Perhaps, they tried other material that night, tried working up other songs in the same vein as "That's All Right." They may have done "Tiger Man," a song Sam had cowritten (under the name Burns) with blues artist Joe Hill Louis and given to Rufus Thomas to record. (We know that in 1970 Elvis kicked off the song with a cryptic introduction: "This was my second record, but not too many people got to hear it.") It may have been before "I Love You Because" that they spent time on "Harbor Lights," but they couldn't get the Hawaiian-inspired pop song right. Eventually, though, they came up with a song even more improbable than "That's All Right"–and just as promising. From a childhood of Saturday nights listening to the Grand Ole Opry, Elvis knew the bluegrass music of Bill Monroe and his Bluegrass Boys. The waltz tempo of "Blue Moon Of Kentucky" was as far from Crudup's rhythm and blues as you could get, but the group straightened the song out, converted it to 4/4 time, and brought the tempo up to that of the earlier number. After an early take Sam enthused, "Fine, man. Hell, that's different. That's a pop song now, nearly 'bout." With a few more takes and a little more refinement, the song edged even further from its country roots and into the domain of rhythm and blues. The result was something compatible with "That's All Right," and, more important, the perfect B-side to a record.
"Scotty and Bill were sure "they would be run out of town" if the song ever saw the light of day. But Sam knew what he was doing. He rushed a reference record down to the hippest DJ in Memphis and all of America, Dewey Phillips (no relation) of WHBQ. When Dewey played Elvis' record on his "Red, Hot and Blue" show three nights later, Elvis was so embarrassed he hid out at the Suzore No. 2 Theatre until his mother and father retrieved him. Dewey Phillips was calling: The switchboard at the station had lit up with confirmation of Sam's instincts. This was something new, something worthwhile, a sound they all could run with. All of a sudden, all those old hopes of Elvis' began cropping up as immediate facts and demands in his life. On the strength of the record's "Red, Hot and Blue" reception, the little band, who had never appeared in public, was booked for a guest spot at Memphis' Bon Air Club. Then, before long, Elvis was added to the bottom of a bill headlined by Slim Whitman, on well-known Memphis DJ Bob Neal's "Folk Music" show out at the Overton Park Shell (Friday July 30). A flurry of publicity, including a picture and article in the Memphis Commercial Appeal, took note of the record's startling local success.
At the Overton Park show, almost overcome by panic, Elvis got through his opening number, but not without another unexpected development: his leg started shaking uncontrollably, just the way he'd seen Statesmen bass singer Jim "Big Chief" Wetherington's do as he worked the crowd. The response from the girls in the audience was instantaneous. All through that summer the record was heard everywhere in Memphis, and through the power of radio it spread to neighboring areas."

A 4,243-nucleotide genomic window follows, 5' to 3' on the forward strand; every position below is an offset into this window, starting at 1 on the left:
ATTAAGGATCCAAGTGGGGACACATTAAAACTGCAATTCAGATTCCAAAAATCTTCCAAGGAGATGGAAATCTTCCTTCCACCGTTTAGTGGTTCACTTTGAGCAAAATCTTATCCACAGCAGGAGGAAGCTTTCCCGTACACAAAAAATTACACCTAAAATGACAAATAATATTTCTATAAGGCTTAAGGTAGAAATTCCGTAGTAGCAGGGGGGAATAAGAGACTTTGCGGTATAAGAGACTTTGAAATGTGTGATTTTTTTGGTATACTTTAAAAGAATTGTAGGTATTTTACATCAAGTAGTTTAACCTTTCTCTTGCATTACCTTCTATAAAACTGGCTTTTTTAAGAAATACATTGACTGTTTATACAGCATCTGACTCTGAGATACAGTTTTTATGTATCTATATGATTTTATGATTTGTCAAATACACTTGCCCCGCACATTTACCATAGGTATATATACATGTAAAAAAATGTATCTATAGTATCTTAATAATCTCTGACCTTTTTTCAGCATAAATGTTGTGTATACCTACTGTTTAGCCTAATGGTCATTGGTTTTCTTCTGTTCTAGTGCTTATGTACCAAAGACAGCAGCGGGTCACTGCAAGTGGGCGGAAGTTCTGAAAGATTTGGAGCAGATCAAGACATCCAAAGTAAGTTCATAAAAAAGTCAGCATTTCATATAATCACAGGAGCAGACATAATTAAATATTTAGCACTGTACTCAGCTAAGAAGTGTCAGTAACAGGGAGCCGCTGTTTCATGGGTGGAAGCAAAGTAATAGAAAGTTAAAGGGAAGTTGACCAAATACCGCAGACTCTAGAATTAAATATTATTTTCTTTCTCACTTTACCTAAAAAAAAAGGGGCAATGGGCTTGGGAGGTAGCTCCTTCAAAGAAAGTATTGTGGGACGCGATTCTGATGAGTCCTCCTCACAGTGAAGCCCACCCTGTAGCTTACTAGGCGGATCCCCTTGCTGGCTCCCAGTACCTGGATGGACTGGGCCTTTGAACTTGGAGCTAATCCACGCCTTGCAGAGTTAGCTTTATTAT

The King Of The Road: Elvis Live 1954-1977
by Robert Gordon, St. Martin's Press (1996)
Saturday, July 17, 1954, marked the professional debut of Sun recording artist Elvis Presley. Scotty and Bill, while making history with Elvis, were also playing a regular weekend gig. The Starlite Wranglers were a country swing band, and their jazzy feel made them easy to dance to – therefore popular. With Elvis exhibiting such talent, there was talk of making him a, gosh, regular part of the Wranglers' show.
The Bon Air Club was on Highway 70, the outskirts of town, rural, walking distance to cotton fields. Its clientele was tough, and on Saturday nights they were as friendly with Jack Daniels and Jim Beam as they were with Jesus on Sunday. Step outside and say that, mah frien'. The steel guitar whined, the fiddle hemmed and hawed, and the Wranglers began injecting a good time into their crowd. They wore matching outfits, they told a few jokes, and they had a good time on stage, all of which kept the crowd smiling, dancing, and drinking. When their first set ended, there was a little confusion about the new kid. Scotty Moore, who was now managing him, had to get a little stern when he insisted that only he and Bill return on stage with the intermission act.
When Elvis took the stage, a murmur went through the crowd. This youngster with greasy hair and sideburns, the funny-fitting clothes, wasn't part of the usual act, and the unexpected made this audience uneasy. Bassist Bill Black thrilled to the tension that began creeping across the stage. He looked over at Scotty, who was grinning nervously as he anticipated the crowd's reaction to something they'd never heard, and then he looked at Elvis. It was time to start, but Elvis was short of breath. He turned to Scotty, then Bill, who grinned back widely. That put him at ease, and then he performed the only two songs his trio knew.
It wasn't that the crowd responded poorly, but Elvis was already anticipating the riots that were soon to greet him. When they applauded after the first song, then again after the second, and though they moved their heads in time to the beat, and though some danced and several seemed immensely pleased – Elvis, when they didn't react wildly, felt like he'd failed.
What he came to realize what how much he'd learned in just one night. When he returned the next week he was looser, more the prankster, and the fact that he was clearly starting to enjoy himself on stage allowed the audience to enjoy him more. When this performance was done, someone even WHOOPED, and in a place like the Bon Air, there was no higher sign of adulation. He quickly thanked Scotty and Bill, agreed to talk with them the next day because they had to get right back out on stage with the Wranglers, and with his head feeling a little light, he found the front door and drove home a few inches off the ground. He forgot his jacket and, too wired to be tired, returned. Inside, a few patrons recognized him and began to shout. Others turned and saw who it was, applause began to ripple through the club, and as if it was happening to someone else, Elvis found himself back on stage for a command performance. Delighted and more than a little dazed, he said something corny, stuttering a bit in his shy way, and the audience hooted because, having seen him a time or two already, he was still different but now they could relate to him. One-two-three-four, and the trio cranked it up, whipping through those same two songs and thinking sooner or later they'd better learn another one.
The record was released on July 19, the Monday between Bon Air gigs. The crowd's response and the record's reception earned Elvis a slot just before the headliner. Scotty and Bill may have been used to performing, but never in an open-air venue like the Overton Park Band Shell. The stage was as big as some of the clubs they played, and they were nervous. If they had the jitters, Elvis was an earthquake. But when the time came, they took their place, waited for Elvis to strike that first chord, and then tore into their thing.
When Elvis began swinging his whole body into the music – giving the audience a brand new image for their brand new soundtrack – they roared with approval. Bill began his own dance, a clownish version of Elvis' movements. Scotty dipped his head and looked at the floor and grinned, keeping the rhythm with his foot.
STAY TUNED FOR MORE AS THE SUMMER ROLLS ON!
(I don't care if the sun don't shine anymore.)